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As I said, I am entitled to give my view. I have always opposed the death penalty. If my noble and learned friend Lord Archer calls for a Division, I shall vote with him to abolish these offences--

Noble Lords: Hear, hear!

Lord Williams of Mostyn: However, there is a relatively minor point with which I shall deal shortly. If my noble friend's amendment is carried, we shall of course need to ascertain whether any further consequential amendments are required to attend to ancient legislation. If that proves to be the case, and if my noble friend's amendment is carried, we shall aim to bring such amendments forward on Third Reading.

Lord Archer of Sandwell: My Lords, I am most grateful to all noble Lords who have participated in the debate, especially those who supported my amendment. I am also most grateful to my noble friend the Minister. The speech he has just made from the Government Front Bench was indeed a delight to hear. I hope that we will hear many more speeches of that kind.

It is very tempting at this stage to try to address some of the issues that have been ventilated during the course of the debate. However, discarding the habits of a lifetime, I propose to resist that temptation. I would be a faint heart indeed if, with so much encouragement, I did not offer your Lordships the opportunity of taking a decision. I propose, therefore, to test the opinion of the House.

5.55 p.m.

The Deputy Speaker (Baroness Cox): My Lords, the Question is that Amendment No. 82 shall be agreed to. As many as are of that opinion will say "Content". To the contrary, "Not-Content". I think the Contents have it. Clear the Bar.

Tellers for the Not-Contents have not been appointed pursuant to Standing Order No. 31. A Division therefore cannot take place, and I declare that the Contents have it.

On Question, amendment agreed to.

Lord Goodhart moved Amendment No. 83:

After Clause 27, insert the following new clause--

Rape offences

(".--(1) In section 1 (rape of woman or man) of the Sexual Offences Act 1956 ("the 1956 Act"), for paragraph (b) of subsection (2) there shall be substituted the following paragraph--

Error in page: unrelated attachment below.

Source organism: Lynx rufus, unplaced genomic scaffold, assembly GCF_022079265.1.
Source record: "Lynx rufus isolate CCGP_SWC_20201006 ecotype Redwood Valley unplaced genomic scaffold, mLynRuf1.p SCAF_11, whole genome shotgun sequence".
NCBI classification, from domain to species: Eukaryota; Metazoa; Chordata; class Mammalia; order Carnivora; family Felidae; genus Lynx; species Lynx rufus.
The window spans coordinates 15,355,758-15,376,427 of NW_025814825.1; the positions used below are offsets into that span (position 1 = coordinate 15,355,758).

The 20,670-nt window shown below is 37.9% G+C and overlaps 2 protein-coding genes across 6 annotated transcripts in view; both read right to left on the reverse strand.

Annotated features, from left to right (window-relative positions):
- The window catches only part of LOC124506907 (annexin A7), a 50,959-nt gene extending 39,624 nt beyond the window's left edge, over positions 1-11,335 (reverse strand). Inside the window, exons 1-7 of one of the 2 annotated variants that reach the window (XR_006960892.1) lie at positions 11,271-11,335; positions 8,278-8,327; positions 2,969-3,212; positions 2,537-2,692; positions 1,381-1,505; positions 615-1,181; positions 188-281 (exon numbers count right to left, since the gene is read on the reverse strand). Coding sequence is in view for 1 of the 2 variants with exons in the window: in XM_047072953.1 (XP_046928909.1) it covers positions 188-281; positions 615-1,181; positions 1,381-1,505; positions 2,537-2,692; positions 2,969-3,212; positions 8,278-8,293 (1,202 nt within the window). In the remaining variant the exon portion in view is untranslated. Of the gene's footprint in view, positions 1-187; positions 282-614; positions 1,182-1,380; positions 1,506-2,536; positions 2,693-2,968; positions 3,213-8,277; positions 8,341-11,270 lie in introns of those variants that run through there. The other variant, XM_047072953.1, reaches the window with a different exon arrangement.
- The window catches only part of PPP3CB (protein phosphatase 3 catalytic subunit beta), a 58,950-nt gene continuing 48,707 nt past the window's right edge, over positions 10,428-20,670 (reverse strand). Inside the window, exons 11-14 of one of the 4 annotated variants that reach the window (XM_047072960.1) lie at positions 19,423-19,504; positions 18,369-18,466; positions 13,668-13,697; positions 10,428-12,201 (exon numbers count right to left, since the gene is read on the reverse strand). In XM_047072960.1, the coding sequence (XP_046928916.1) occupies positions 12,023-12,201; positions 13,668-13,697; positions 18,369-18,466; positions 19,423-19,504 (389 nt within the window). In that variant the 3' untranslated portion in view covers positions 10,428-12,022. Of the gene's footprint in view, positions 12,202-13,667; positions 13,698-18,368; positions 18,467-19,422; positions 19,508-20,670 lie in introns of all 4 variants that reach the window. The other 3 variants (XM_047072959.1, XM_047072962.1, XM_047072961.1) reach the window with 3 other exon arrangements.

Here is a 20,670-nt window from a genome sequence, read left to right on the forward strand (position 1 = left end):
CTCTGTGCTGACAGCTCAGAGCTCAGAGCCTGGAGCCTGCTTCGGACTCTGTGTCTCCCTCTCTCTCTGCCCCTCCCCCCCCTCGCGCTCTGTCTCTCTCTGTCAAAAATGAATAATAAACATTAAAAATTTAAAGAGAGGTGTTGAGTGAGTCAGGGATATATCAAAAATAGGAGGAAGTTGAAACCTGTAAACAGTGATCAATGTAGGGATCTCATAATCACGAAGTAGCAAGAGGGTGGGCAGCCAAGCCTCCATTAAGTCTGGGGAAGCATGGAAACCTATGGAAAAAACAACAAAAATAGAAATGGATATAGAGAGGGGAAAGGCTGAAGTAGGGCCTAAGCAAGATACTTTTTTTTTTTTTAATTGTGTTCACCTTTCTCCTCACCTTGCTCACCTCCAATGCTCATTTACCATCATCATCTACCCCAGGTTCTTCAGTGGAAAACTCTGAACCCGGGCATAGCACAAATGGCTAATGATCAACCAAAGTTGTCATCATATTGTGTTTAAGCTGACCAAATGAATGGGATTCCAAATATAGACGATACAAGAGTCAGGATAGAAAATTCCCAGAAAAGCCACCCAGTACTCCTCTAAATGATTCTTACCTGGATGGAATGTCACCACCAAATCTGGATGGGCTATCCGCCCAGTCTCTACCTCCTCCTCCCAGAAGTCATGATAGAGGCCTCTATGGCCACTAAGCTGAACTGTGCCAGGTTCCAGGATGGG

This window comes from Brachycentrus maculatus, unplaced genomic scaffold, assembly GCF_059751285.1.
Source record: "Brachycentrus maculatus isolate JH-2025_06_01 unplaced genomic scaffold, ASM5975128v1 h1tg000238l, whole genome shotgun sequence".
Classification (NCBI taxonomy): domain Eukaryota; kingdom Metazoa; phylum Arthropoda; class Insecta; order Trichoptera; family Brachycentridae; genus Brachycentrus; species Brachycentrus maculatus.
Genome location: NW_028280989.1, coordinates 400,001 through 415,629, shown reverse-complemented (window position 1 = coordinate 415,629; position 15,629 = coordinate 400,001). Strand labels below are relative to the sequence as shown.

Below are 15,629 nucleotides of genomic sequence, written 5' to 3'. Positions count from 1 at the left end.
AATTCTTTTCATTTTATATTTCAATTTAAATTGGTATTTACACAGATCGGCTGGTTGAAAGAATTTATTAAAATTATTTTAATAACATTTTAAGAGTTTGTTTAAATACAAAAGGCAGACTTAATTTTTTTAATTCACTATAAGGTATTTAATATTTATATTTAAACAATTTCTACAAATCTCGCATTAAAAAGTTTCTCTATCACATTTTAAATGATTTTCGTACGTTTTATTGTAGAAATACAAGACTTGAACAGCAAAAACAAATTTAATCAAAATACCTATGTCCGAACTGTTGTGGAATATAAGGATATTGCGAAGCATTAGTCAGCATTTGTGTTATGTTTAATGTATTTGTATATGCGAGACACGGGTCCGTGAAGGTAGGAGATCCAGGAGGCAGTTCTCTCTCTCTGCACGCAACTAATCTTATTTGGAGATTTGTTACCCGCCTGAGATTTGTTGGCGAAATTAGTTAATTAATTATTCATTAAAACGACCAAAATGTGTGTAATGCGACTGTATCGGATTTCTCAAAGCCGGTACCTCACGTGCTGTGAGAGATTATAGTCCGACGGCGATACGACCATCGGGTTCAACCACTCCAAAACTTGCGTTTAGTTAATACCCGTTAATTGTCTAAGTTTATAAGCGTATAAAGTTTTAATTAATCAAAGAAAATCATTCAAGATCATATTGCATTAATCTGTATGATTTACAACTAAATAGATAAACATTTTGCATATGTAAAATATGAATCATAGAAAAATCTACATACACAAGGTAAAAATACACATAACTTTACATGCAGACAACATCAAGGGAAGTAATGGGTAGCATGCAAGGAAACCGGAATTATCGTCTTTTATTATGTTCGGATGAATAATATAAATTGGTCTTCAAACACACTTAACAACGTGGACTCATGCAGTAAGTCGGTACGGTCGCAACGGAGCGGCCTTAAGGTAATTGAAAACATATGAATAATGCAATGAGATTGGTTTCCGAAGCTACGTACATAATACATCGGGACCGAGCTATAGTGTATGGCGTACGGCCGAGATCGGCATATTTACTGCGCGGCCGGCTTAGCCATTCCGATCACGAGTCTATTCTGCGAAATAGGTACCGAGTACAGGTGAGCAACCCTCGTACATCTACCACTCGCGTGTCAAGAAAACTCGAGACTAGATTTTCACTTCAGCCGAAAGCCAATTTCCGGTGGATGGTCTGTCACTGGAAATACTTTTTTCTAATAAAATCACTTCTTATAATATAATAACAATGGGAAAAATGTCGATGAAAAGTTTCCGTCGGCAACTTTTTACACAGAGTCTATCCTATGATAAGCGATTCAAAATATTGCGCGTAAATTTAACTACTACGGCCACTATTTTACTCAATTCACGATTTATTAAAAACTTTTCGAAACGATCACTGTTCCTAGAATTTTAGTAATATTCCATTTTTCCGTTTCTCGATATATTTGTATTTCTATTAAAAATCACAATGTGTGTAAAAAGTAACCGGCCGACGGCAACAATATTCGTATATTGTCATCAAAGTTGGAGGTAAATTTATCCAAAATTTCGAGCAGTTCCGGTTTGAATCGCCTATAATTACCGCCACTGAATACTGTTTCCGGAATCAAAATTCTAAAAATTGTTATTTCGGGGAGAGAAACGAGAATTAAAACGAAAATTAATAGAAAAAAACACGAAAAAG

"(b) at the time he does not have reasonable grounds for believing that the person is consenting to sexual intercourse."
(2) Subsection (2) of section 1 (meaning of "rape" etc.) of the Sexual Offences (Amendment) Act 1976 ("the 1976 Act") shall cease to have effect.

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(3) Section 2 (restrictions on evidence at trials for rape, etc.) of the 1976 Act shall be amended as follows--
(a) in subsection (1), for the words "a rape offence" there shall be substituted the words "an offence listed in the Second Schedule to the Sexual Offences Act 1956 and triable on indictment"; and
(b) for subsection (4) there shall be substituted the following subsection--
"(4) If leave is given under subsection (1) above, evidence may be adduced and the person charged may be questioned in cross-examination at the trial to show that he has committed, been convicted of or been charged with any offence listed in the Second Schedule to the Sexual Offences Act 1956."
(4) In subsection (1) of section 4 (anonymity of complainants in rape etc. cases) of the 1976 Act, after paragraph (b) there shall be inserted the following paragraph--
"(c) after a person is accused of a rape offence, no matters likely to lead members of the public to identify that person as the person so accused shall, unless that person is convicted of the offences, be--
(i) published in England and Wales in a written publication available to the public, or
(ii) included in a relevant programme for reception in England and Wales.".").

The noble Lord said: My Lords, we have been deprived of the opportunity of voting on Amendment No. 82 but I express the pleasure of these Benches that it was accepted. Amendment No. 83 that we now discuss involves some important changes to the procedure in trials for serious sex offences, particularly rape. I should make it clear at this point that I do not intend to press this amendment to a vote because I believe that it would be wrong to do so on an issue of this importance which has not been raised until the Report stage. In any event I understand that the Government are conducting their own review of the matters covered by this amendment.